The number of families with children affected by child benefit becoming less generous has surged by over a third in the six years since the policy was first introduced, according to a think-tank.
The Institute for Fiscal Studies (IFS) said the “frozen” nature of the system means more families with children are set to lose at least some of their entitlement to child benefit.
It is six years since child benefit was first withdrawn from families with someone whose annual income is above £50,000 a year – a cash threshold which has remained frozen.
This means that as more people’s wages go up over time, more families pass the threshold.
In January 2013, child benefit, currently worth £1,079 per year for the first child and £714 for each subsequent one, stopped being a universal payment to families with children.
Since then families in which the highest-income parent in the household has an annual income of over £50,000 a year have been entitled to payments of a diminished size, depending on exactly how much they are earning.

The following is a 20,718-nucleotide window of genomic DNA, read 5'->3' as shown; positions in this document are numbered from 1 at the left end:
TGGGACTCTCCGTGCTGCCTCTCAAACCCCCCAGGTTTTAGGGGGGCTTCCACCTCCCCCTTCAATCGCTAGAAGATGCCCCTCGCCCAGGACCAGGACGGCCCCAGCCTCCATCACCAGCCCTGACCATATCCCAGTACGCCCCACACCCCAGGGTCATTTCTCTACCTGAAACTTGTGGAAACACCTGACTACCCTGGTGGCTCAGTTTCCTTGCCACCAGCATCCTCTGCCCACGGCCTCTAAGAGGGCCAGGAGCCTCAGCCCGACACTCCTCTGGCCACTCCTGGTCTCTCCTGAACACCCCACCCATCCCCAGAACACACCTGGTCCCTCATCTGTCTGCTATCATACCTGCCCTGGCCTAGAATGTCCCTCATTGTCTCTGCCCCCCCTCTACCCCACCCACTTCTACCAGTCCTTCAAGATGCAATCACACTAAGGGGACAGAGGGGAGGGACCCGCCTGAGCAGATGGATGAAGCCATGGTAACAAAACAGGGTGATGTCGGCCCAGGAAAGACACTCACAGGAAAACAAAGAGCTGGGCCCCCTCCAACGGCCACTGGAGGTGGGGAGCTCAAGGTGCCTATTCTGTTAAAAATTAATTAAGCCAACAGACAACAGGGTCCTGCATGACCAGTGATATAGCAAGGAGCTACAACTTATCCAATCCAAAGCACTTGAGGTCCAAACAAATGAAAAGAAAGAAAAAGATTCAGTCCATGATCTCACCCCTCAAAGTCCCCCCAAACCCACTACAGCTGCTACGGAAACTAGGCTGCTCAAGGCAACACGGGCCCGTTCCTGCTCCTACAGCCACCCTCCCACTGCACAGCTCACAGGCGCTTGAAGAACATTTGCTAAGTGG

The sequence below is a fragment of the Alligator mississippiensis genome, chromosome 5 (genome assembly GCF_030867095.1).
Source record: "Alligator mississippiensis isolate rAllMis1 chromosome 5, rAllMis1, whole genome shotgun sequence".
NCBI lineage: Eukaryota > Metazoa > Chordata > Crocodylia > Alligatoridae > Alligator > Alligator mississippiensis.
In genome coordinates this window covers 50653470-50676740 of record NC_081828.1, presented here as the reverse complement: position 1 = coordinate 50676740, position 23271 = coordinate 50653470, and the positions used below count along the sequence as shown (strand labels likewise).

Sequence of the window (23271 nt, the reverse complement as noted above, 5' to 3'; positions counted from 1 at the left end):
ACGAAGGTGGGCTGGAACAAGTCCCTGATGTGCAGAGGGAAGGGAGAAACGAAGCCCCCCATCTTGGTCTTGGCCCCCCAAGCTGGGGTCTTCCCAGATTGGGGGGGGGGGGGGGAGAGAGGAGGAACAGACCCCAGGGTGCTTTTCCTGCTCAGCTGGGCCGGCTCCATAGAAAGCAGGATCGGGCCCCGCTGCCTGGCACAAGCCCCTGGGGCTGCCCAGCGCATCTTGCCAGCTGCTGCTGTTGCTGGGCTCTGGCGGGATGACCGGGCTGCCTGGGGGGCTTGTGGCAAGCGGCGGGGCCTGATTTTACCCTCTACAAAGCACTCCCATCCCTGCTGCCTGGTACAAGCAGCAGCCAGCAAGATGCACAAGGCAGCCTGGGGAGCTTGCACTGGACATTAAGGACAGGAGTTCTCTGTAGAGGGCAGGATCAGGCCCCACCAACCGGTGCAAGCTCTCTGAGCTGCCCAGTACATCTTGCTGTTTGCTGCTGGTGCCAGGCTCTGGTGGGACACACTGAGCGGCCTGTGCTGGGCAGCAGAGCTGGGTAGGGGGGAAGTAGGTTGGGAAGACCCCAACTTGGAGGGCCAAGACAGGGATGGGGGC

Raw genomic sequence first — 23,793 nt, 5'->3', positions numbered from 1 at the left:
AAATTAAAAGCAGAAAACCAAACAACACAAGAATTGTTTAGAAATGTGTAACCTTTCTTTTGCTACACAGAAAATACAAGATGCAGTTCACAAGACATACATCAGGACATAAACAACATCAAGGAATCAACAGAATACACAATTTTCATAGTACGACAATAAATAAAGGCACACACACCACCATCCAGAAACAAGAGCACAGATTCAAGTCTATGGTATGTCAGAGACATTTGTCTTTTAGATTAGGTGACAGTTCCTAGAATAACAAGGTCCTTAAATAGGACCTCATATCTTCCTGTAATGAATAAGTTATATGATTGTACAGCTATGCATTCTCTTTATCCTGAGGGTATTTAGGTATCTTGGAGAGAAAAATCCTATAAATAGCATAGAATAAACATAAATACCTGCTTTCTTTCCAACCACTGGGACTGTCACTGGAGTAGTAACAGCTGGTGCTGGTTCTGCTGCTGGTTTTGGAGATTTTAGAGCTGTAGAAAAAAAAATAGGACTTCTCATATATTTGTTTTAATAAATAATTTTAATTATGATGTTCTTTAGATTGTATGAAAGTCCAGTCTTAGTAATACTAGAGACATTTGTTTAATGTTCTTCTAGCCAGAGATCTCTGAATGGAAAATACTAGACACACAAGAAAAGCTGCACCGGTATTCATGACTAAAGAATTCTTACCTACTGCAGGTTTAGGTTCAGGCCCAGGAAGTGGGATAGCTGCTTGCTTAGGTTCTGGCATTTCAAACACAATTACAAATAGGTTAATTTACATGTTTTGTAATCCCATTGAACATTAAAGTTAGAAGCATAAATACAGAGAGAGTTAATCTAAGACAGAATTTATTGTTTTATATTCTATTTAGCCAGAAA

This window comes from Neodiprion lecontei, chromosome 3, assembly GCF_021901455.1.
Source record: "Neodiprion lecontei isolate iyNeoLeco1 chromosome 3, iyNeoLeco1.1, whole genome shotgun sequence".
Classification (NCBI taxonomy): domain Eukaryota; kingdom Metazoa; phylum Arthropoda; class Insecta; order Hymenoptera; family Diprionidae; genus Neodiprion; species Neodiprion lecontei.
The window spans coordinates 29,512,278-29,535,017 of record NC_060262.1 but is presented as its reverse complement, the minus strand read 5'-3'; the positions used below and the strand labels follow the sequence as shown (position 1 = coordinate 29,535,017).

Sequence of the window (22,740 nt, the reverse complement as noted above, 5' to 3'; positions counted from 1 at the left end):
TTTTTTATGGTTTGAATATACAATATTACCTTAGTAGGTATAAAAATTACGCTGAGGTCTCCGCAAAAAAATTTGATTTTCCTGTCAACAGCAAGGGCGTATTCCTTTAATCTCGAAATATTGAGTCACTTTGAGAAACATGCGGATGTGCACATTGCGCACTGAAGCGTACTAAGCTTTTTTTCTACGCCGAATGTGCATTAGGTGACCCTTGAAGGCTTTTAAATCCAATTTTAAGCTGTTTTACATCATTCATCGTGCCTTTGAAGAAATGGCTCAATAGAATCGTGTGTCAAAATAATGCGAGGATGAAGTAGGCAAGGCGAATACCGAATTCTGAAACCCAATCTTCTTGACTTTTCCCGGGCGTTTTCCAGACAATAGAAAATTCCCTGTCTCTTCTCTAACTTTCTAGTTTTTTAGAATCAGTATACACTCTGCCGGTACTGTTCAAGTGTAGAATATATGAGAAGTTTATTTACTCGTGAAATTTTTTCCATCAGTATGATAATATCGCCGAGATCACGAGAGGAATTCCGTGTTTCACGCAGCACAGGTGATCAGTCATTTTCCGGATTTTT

The IFS said that in its first full financial year of operation (2013–14), 13% of families with children, or around a million, lost at least some child benefit as a result of the policy, with around 700,000 losing all of it.
In 2019–20, it estimates that the share of families with children who are affected will be 18%, or 1.4 million, of whom a million will have lost all of their entitlement.
It said: “In other words, the number of families with children who are affected will have risen by about 36%, or 370,000, in just six years.”
If the threshold were price-indexed instead of having remained frozen, the threshold in 2019-20 would then be £55,000, the IFS said.
It predicts that by 2022 more than one in five families with children could be set to lose at least some of their child benefit – up from one in eight when the policy was introduced.
The withdrawal of child benefit could affect 21% or 1.6 million families with children in 2022–23, it said.
The IFS pointed out that while tax thresholds have increased, the £50,000 child benefit withdrawal point has remained frozen – potentially indicating that in the years to come, significant numbers of families who do not have a higher rate taxpayer could end up losing some entitlement to child benefit.
The think-tank said: “This is one of a growing list of examples of a part of the tax and benefit system being frozen, which never makes sense as an indefinite – and hence potentially permanent – policy”.